Hard drive jumpers?

Discussion in 'Asus' started by 3in4, Apr 20, 2004.

  1. 3in4

    3in4 Guest

    Im sorry that this post is off topic, but I find this NG to be the most knowledgeble on just about everything computer
    related. I just got my 160gb SATA HD, and while usually the drives will have a diagram on them to show where the jumper
    should be for Master, Slave etc, this one doesnt. It has 2 rows, 4 across. The Jumper is vertically positioned on the 2 on
    the far right. The only diagram on it shows the jumper on the 2nd set from the right side, and says "PM2 Enabled".

    I want to run this drive as Primary MASTER on my MOBO. Is the setting correct already? Its a WD1600JD.

    3in4, Apr 20, 2004
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  2. 3in4

    Paul Guest


    "Western Digital Serial ATA drives have a jumper block located
    next to the ATA power connector. There is generally no need to
    change the default jumper setting in order to use the drive.
    The only use of this jumper block is to enable or disable power
    management for the drive. The drives ship in the default
    position with the shunt on pins 1-2 (disabled). Alternatively,
    the jumper can be removed completely with the same result.
    Placing the shunt on pins 3-4 (enabled), designates that the
    drive will power-up in standby mode. For most users the default
    position should be used."

    I guess since the SATA cable won't plug into an older motherboard,
    there is no longer support for the limit or clip jumper. As there
    is only one drive per cable, there is no notion of master/slave.
    (At the speed the data signal works, signals have to go point to
    point, and cannot be shared with more than one drive.) So, there
    isn't much to jumper anymore.

    Paul, Apr 20, 2004
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  3. 3in4

    DaveW Guest

    http://www.wdc.com has the pin chart for that harddrive.


    knowledgeble on just about everything computer
    have a diagram on them to show where the jumper
    The Jumper is vertically positioned on the 2 on
    the right side, and says "PM2 Enabled".
    correct already? Its a WD1600JD.
    DaveW, Apr 21, 2004
  4. 3in4

    3in4 Guest

    Thanks paul. I will just leave it alone. I am about to install it in a couple hours as soon as my backup is done.
    Im wondering if I will have to do anything as far as the mobo seeing the whole drive. I have read some issues about that in
    here. I have a P4P800, I was hoping I can just plug the cables in and reboot, then install windows on it straightaway. I
    would be partitioning it into 5 drives. Do you think I will have the full 160gb available to me to partition up from the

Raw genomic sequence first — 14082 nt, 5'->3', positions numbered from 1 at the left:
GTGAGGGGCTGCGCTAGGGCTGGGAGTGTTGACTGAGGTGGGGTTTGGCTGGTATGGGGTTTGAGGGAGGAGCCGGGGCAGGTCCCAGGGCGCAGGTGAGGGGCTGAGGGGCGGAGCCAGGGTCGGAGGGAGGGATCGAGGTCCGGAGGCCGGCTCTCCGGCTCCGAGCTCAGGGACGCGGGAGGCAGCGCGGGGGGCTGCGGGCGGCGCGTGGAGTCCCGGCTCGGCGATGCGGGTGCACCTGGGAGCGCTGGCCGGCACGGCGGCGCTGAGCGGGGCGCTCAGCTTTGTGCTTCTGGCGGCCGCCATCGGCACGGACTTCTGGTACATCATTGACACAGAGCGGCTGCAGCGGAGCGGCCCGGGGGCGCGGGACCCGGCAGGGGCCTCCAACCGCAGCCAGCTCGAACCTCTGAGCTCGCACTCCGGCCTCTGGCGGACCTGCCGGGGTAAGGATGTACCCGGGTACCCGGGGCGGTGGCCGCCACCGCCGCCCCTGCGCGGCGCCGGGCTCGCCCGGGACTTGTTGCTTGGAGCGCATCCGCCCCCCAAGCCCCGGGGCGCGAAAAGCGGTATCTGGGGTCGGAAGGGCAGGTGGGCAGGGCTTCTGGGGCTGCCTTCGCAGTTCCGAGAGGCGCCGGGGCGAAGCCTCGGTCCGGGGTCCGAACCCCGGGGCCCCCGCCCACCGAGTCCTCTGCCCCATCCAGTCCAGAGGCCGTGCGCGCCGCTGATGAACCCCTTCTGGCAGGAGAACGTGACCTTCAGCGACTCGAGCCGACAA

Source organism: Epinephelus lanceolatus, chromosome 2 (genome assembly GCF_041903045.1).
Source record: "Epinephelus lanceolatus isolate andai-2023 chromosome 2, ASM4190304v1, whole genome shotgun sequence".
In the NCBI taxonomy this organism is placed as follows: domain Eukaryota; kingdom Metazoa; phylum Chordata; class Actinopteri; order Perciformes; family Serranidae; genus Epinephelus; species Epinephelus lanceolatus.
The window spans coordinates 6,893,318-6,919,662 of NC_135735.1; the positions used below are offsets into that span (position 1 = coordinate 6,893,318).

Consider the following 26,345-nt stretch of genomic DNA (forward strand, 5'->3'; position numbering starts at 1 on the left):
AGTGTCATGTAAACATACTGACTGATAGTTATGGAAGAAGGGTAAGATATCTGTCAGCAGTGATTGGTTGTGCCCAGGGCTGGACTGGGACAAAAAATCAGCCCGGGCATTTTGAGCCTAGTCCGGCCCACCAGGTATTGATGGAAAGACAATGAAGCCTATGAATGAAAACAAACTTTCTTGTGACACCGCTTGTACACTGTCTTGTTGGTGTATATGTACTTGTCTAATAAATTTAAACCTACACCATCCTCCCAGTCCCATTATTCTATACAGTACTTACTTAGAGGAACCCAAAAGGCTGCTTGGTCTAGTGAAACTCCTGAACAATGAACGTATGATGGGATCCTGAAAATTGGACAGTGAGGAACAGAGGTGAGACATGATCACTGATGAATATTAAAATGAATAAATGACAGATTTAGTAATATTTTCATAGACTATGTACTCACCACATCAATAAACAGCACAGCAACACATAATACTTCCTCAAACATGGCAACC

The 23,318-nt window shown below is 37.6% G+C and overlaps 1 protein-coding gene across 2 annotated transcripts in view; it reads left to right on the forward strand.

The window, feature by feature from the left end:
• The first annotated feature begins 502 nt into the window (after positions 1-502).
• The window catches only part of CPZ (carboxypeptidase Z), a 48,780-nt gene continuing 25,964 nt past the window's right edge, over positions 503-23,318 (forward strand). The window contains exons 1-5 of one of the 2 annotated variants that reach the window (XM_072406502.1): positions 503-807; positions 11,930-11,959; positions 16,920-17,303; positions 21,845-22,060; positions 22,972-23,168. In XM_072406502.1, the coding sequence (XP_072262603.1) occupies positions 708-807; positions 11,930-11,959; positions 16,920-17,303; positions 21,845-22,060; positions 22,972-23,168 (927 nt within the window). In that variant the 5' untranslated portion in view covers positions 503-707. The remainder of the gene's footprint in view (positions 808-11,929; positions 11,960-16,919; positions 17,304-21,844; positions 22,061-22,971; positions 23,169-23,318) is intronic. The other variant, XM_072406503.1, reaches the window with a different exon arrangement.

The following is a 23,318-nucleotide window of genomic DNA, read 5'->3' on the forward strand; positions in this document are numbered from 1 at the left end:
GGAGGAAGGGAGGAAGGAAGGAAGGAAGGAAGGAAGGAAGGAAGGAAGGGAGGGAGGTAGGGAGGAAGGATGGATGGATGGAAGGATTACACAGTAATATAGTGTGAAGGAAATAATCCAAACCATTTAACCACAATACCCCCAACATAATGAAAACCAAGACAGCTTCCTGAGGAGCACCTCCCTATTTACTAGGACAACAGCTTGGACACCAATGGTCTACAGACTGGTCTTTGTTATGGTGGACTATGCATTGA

winxp installation screen?
    3in4, Apr 21, 2004
  5. 3in4

    Paul Guest

    Have a look back in this newsgroup for some discussions about
    large drives. There was mention of several Konwledgebase articles
    concerning the EnableBigLBA registry setting. If you have a
    recent enough install disk, or have constructed a slipstreamed
    install disk, there might in fact be nothing to do (and no registry
    entry either). With an older install disk, there is a registry
    setting that can be enabled, but that would be tough to do if
    the big disk is the install disk. Since I haven't been too
    successful helping people in the past with this, I'll leave it
    at that.

    You also have to watch it with drivers, because large disk support
    was only successfully implemented on some drivers within the last

    In any case, some advice I will give you, is to fill all partitions
    with "fake data". I like to take a 1GB file (or even take an image
    of a CD, at around 600+ MB) and duplicate that many times on the
    disk, until each partition is full. The reason this is necessary,
    is if your install isn't healthy, the first file that goes above
    the 128GB mark, will cause instant file system corruption.
    You want to make sure the disk is healthy before storing real live
    data on the drive. You can also use a checksum program, to read
    back the files and prove that the disk surface is good (the checksum
    value on all the duplicated files should be identical).

    That is what I would try, after installing the disk and partitioning
    it. I've filled and tested my last two disk drives that way, before
    putting live data on them.

    Paul, Apr 21, 2004
  6. 3in4

    3in4 Guest

    Problem is, the hard drive didnt come with an install disk?
    3in4, Apr 21, 2004
  7. 3in4

    Paul Guest

    Have a look at a thread like this one from Apr19/04. (I was
    referring to slipstreaming or combining a service pack with
    a Windows OS install CDROM) -


    These KB articles are mentioned, but you should read the whole
    thread listed above anyway. It is amazing how many different
    answers there are.

    48bit LBA in Win2K -

    48bit LBA in WinXP -

    Paul, Apr 21, 2004
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